A large part of tonight’s training at Samaritans was about the importance of confidentiality. At one point, I realised, I may have made a mistake. In our training, we were given a piece of advice that I’ve already blown, which went along the lines of “With regards to being a Samaritan, you should consider being selective, about who you tell.” This advice was backed up with two very good reasons..
1./ If someone who knows me knows I am a Samaritan, and there is a chance that if they call, it may come through to me, it may put them off calling the service.
2./ If someone who knows me knows I am a Samaritan, they may turn to me, personally, instead of the Samaritan’s network for help.
Part of me thought – is my best option to publicly bow out now? Then I thought about it, and thought – no..(ish) but I do need to address the above..
I’m going to address both here and now – I’ve already ‘gone public’ with the whole me training to be a Samaritans thing, so I can’t undo that bit.. So here goes.. Regarding the first point – I’ve taken a bit of advice on that. If you do want to phone up the service and worry that you’ll get through to me – phone anyway. If you do get through to me, you wouldn’t have to speak to me. (Technically, you’d be able to dial another number in another town as well). The second point – sure, if you’re a friend and you need to talk – I’d probably be all ears – as a friend. However, having a conversation with a friend is different to having a conversation with a Samaritan.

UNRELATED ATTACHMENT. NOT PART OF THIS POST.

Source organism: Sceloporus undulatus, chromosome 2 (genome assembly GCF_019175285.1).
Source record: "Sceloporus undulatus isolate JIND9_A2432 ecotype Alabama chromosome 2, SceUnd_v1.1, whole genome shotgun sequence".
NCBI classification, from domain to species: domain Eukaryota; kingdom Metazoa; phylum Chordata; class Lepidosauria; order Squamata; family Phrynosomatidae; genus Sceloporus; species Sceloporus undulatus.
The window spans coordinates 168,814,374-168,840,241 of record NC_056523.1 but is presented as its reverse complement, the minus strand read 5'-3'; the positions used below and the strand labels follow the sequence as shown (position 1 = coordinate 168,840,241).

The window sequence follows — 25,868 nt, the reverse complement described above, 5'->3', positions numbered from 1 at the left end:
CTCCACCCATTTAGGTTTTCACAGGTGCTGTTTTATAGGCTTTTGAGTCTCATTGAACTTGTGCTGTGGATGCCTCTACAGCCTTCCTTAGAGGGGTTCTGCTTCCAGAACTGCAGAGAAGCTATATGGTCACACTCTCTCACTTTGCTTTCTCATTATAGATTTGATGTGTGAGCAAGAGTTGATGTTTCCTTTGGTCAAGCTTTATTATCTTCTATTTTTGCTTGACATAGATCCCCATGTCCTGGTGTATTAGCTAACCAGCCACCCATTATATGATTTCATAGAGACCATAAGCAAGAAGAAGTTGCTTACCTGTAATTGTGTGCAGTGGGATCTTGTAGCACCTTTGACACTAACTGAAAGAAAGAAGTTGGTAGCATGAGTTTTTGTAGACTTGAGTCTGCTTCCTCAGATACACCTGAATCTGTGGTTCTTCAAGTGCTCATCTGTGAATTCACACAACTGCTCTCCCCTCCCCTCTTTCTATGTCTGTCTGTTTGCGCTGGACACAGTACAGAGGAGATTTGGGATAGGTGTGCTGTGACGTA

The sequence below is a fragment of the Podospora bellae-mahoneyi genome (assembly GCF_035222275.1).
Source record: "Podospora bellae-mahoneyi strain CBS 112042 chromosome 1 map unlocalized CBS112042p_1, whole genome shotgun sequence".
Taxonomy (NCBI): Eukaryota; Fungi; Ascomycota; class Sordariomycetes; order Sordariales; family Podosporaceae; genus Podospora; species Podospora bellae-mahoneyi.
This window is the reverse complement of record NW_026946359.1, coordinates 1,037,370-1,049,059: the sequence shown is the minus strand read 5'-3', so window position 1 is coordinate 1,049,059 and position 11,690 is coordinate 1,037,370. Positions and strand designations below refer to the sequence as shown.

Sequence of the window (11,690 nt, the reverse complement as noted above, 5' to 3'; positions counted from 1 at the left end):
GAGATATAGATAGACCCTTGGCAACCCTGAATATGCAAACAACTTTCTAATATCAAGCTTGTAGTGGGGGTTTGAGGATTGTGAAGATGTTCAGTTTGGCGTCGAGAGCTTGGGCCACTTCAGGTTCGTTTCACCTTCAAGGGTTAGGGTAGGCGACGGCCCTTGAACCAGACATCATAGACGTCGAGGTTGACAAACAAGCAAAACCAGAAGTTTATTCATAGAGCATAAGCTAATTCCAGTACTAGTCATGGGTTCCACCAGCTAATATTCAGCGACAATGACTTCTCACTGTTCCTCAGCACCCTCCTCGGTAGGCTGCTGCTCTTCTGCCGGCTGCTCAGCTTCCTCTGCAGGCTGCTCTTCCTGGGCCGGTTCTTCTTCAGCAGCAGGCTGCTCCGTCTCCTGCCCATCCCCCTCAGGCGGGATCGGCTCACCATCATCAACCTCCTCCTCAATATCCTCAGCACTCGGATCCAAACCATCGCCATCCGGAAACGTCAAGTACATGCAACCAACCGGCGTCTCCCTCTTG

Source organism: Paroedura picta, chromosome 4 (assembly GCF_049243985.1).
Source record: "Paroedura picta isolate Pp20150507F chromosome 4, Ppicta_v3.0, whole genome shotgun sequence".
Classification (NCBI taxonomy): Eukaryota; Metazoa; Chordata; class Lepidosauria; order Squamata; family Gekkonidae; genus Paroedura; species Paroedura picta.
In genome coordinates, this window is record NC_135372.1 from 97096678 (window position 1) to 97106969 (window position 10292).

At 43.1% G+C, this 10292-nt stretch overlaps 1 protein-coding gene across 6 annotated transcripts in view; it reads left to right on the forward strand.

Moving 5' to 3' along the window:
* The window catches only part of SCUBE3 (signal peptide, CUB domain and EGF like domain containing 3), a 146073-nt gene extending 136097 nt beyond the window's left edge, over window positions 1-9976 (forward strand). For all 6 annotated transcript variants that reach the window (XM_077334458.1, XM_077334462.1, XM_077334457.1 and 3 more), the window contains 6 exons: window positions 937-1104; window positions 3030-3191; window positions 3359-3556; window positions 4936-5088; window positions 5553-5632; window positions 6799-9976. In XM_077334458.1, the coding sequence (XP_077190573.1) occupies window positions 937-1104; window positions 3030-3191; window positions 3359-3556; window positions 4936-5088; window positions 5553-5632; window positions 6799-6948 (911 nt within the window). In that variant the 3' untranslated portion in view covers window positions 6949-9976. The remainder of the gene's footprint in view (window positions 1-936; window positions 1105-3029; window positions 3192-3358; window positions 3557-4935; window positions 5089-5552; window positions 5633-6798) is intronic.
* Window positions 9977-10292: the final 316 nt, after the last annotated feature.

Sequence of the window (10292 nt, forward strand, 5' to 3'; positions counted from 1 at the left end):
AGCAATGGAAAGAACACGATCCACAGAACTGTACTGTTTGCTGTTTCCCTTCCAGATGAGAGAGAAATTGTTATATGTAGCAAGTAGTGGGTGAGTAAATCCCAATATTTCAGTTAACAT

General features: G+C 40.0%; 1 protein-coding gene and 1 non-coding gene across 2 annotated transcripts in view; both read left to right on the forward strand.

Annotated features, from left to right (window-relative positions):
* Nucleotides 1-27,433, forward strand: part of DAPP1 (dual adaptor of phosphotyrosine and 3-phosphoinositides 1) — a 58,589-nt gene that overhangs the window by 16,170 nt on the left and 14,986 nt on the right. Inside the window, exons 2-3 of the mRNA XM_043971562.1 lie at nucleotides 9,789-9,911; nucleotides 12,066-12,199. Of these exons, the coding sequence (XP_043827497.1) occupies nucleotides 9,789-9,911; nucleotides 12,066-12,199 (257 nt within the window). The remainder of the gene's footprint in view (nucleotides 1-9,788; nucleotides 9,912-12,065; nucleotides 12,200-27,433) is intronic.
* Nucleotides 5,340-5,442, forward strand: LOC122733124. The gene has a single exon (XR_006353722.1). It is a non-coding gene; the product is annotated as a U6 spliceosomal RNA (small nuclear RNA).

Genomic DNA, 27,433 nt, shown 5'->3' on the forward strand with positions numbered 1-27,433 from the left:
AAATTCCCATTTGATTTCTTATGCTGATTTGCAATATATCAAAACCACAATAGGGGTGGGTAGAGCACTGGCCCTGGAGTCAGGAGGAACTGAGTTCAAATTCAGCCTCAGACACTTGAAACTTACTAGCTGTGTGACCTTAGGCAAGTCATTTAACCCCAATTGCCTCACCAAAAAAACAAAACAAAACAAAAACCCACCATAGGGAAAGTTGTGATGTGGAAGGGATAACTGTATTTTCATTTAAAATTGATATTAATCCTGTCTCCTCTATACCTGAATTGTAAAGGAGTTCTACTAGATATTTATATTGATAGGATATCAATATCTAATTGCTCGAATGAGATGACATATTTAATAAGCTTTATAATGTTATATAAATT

I also feel it very important to point out that everything discussed on a call with The Samaritans is in the strictest of confidence – I mean uber confidence. I get this now and totally sign up to it. A callers trust in this fact is of the utmost importance. As a Samaritan, I would not even discuss the nature of a call with anyone outside of Samaritans. Not even abstractly, or by changing names so the story could be re-told – nothing to do with a call would be discussed with even my nearest and dearest. This is the unfaltering policy of every Samaritan. Unwavering confidentially to promote unwavering trust.
I do feel though, that I can carry on talking about the training program – tonight (Sit1.1), was fascinating. As well as the lesson on confidentiality, we started exploring some of the thought processes involved and how responses might be structured. We also learned a bunch of stuff about the wider Samaritans network. I wasn’t aware for instance, that The Samaritans are so active in prisons and train prisoners themselves to be Samaritans, or that they offer a postal correspondence service which is particularly popular amongst the deaf. We learned about how they rock up at music festivals and offer support to people there. I think I’d quite like that – but not getting ‘involved’ at a music festival could be tricky for me.
The other confidence I’m going to keep is the relationship and knowledge I learn about fellow Sams – I will say though that everyone I’ve met so far has been a genuine, nice person. There’s a good spirit and warmth amongst the group, the collective, the individuals.. that’s quite unique.
The most surprising bit about the whole evening though, was finding out that the founder of The Samaritans – Dr. Chad Varah is also the guy who was largely responsible for inventing the Eagle Comic’s Dan Dare. A super hero who invents super heroes. Top stuff.